There just happens to be a certain television genre that seems to have all but dissappeared from the medium these days(thanks to reality TV, no less); That genre just happens to be the soap opera, or more accurately, the serial drama. Now, its origins can go as far back as 1926, when a Chicago radio station known as WGN produced a series called Sam & Henry; That radio program would be the predecessor into what many of us, especially radio historians, know today as Amos & Andy, even though that program would go on to evolve into something that is closer to that of a treaditional sitcom. But in the meantime, the show’s focus on its continuing storyline and recurring characters as well as daily scheduling would definitely make this a forerunner of current soap operas to come…
In the late 1920s there have been lesser-known programs that debuted along the line of the earliest serial dramas; Meanwhile, in early 1928, the then-young NBC network had been approached by the Chesebrough Manufacturing Co. with a certain idea to advertise its product Vaseline; The result was this: Real Folks of Thompkins Corners, in which the sponsor’s message had been seamlessly woven into the drama, while hardly interrupting the flow of the story while tying the message to the beloved characters. There had been 55 daytime serials that were on the radio in 1940, and by that year several had been aired twice a day, while some have aired on more than only one network, broadcasting between 9 AM & 5 PM, which happens to be what advertisers regarded as women’s hours, altough women made up quite the bulk of the audience in all dayparts, thus while becoming a very desirable audience, especially for such certain mass consumer goods as soaps, packaged foods, cosmetics and healthcare products.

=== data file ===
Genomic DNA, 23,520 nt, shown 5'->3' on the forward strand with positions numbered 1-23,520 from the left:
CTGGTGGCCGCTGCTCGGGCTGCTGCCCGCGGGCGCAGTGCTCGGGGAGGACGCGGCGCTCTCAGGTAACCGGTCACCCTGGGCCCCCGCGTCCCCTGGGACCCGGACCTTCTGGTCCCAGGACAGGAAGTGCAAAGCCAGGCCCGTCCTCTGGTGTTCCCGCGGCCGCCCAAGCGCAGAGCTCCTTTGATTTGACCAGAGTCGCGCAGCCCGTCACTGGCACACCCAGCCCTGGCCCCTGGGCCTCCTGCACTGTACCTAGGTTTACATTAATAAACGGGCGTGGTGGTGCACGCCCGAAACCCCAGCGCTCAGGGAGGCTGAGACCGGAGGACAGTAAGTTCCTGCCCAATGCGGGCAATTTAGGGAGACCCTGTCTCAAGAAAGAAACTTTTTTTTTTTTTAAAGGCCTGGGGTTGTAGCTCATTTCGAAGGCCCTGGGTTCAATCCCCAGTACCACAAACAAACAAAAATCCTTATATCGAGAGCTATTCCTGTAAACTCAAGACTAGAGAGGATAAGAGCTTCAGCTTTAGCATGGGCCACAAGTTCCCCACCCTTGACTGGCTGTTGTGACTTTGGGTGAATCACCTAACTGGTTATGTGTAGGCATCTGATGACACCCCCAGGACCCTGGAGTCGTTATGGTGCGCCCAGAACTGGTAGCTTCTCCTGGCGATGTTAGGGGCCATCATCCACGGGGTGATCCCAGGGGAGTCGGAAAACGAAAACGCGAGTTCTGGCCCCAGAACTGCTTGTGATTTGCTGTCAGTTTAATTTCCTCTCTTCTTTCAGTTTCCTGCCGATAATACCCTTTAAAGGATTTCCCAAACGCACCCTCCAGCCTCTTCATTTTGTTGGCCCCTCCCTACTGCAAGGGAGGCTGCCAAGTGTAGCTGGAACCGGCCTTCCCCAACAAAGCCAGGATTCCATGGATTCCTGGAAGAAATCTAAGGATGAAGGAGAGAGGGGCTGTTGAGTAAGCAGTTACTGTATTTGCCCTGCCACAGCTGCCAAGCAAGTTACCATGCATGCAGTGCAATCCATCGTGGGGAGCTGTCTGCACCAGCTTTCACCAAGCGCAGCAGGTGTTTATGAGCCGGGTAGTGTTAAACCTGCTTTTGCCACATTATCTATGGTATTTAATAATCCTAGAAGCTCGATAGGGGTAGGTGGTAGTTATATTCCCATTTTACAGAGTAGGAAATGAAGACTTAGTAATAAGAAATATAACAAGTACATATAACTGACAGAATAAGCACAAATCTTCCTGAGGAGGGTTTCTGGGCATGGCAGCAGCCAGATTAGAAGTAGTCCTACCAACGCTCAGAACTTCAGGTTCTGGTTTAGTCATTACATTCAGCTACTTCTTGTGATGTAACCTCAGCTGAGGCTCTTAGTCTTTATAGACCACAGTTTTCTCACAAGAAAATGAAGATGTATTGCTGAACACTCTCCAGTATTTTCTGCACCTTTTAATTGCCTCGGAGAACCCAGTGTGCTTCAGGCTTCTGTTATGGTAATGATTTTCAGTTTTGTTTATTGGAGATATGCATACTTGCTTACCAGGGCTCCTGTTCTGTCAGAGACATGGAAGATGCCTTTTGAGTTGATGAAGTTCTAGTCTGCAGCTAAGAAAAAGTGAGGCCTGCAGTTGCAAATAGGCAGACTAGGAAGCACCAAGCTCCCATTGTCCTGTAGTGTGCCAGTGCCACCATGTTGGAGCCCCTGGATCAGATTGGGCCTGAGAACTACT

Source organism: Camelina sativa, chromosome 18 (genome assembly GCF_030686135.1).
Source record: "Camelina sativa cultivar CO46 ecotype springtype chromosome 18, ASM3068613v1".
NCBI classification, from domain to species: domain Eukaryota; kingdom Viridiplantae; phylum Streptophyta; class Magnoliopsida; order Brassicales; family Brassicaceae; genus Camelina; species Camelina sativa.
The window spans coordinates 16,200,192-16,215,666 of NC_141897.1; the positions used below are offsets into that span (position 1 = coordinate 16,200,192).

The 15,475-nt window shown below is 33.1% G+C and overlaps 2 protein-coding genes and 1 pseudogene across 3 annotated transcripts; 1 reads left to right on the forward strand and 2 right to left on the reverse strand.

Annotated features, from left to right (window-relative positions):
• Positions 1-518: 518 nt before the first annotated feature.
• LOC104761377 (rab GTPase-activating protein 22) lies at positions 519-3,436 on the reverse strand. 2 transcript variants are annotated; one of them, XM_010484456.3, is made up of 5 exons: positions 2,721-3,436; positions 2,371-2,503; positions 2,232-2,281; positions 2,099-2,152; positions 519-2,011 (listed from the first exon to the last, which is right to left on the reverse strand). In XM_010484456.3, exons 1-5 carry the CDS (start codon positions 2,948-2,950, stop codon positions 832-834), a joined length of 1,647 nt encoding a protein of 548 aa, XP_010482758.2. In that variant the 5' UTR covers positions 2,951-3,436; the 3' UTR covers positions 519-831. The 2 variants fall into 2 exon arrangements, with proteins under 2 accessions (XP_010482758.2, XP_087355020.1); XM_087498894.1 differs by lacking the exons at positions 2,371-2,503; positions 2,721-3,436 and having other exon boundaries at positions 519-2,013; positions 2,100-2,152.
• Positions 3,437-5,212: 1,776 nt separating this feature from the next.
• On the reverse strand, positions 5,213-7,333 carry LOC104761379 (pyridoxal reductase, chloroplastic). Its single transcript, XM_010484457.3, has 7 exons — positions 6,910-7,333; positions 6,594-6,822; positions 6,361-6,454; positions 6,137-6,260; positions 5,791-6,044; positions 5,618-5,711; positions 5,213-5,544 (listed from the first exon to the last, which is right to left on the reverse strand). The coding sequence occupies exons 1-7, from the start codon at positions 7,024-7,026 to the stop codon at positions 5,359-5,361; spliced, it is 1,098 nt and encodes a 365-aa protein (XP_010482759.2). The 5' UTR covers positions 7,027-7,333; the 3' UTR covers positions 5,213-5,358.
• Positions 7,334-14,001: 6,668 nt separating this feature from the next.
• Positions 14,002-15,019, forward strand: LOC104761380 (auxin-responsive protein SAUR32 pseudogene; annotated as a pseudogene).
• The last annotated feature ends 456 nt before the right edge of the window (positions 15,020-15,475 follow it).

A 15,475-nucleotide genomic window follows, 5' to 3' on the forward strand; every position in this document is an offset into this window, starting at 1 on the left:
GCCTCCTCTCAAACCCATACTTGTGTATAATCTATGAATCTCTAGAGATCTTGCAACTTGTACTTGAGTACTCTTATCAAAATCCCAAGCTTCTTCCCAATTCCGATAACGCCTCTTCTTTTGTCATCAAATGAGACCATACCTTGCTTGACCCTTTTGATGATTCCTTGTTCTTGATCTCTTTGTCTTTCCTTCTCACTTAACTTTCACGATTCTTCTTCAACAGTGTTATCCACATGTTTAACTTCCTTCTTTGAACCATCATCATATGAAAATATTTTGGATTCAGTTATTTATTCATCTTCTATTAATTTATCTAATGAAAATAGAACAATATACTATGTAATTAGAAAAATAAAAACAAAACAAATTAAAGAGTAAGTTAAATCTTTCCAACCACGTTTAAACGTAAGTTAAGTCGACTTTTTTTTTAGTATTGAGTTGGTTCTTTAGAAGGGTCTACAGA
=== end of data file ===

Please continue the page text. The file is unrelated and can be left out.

As people transitioned into television in the 1950s, the soap opera was indeed a slow genre to move; It was not until the fall of 1951 did CBS presented a made-for-TV serial lineup, while The Egg & I (1951-52), Love of Life (1951-80), and Search For Tomorrow (1951-86), all of which had run 15 minutes long, running back-to-back from noon to 12:45 PM. Meanwhile, NBC itself relied on game shows in the daytime; However, it finally introduced some soap operas in the long-running form, beginning with From These Roots in the summer of 1958, running until 1961, and Today is Ours, which it only lasted six months, but its central characters would go on to be moved to a bigger hit, Young Doctor Malone (1958-63). It wasn’t until the fall of 1960 that ABC would debut its very own soap opera, The Road To Reality; Three years later, ABC would introduce a soap opera that is still going strong to this very day, General Hospital.
By 1960’s end, all of the network television soap operas had been shifted to either a half-hour or longer format, while such contemporary staples as Days Of Our Lives (1965-Present) and One Life To Live (1968-2013) have made their appearances; By the 1980s however, all of the soap operas, especially led by Another World and Days Of Our Lives, had gone into the hourlong format.
Meanwhile, a number of soap operas have come and gone throughout the 1970s and 80s, with shows such as Ryan’s Hope (1975-89 on ABC) and Loving, which ran from 1983 to 1997, in which by the end of its run had been renamed The City in 1995.
But times have certainly changed, as television viewers’ tastes shifted to reality TV; Soap operas’ ratings have fallen since the beginning of the 2000s, and as a result, many have been canceled. However, since January of 2012, only four of those daytime soaps have continued to air on the major networks: Days Of Our Lives, General Hospital, The Bold and The Beautiful, and The Young and The Restless; So with that, this marks the very first time since 1953 that only four soap operas have aired.
What has caused the demise of the soap opera? Among the many factors is that women have increasingly worked outside of the home, and as a result, television viewing in the daytime have declined; Another cause is the rise of cable and the internet, in addition to reality TV, as well as streaming services such as Amazon and Netflix. One other factor is that of the daytime programming alternatives such as game shows, talk shows, and court shows, which costs up to 50% less to produce than that of scripted dramas.
Now, as for the primetime soap operas…That is a different story for some other time.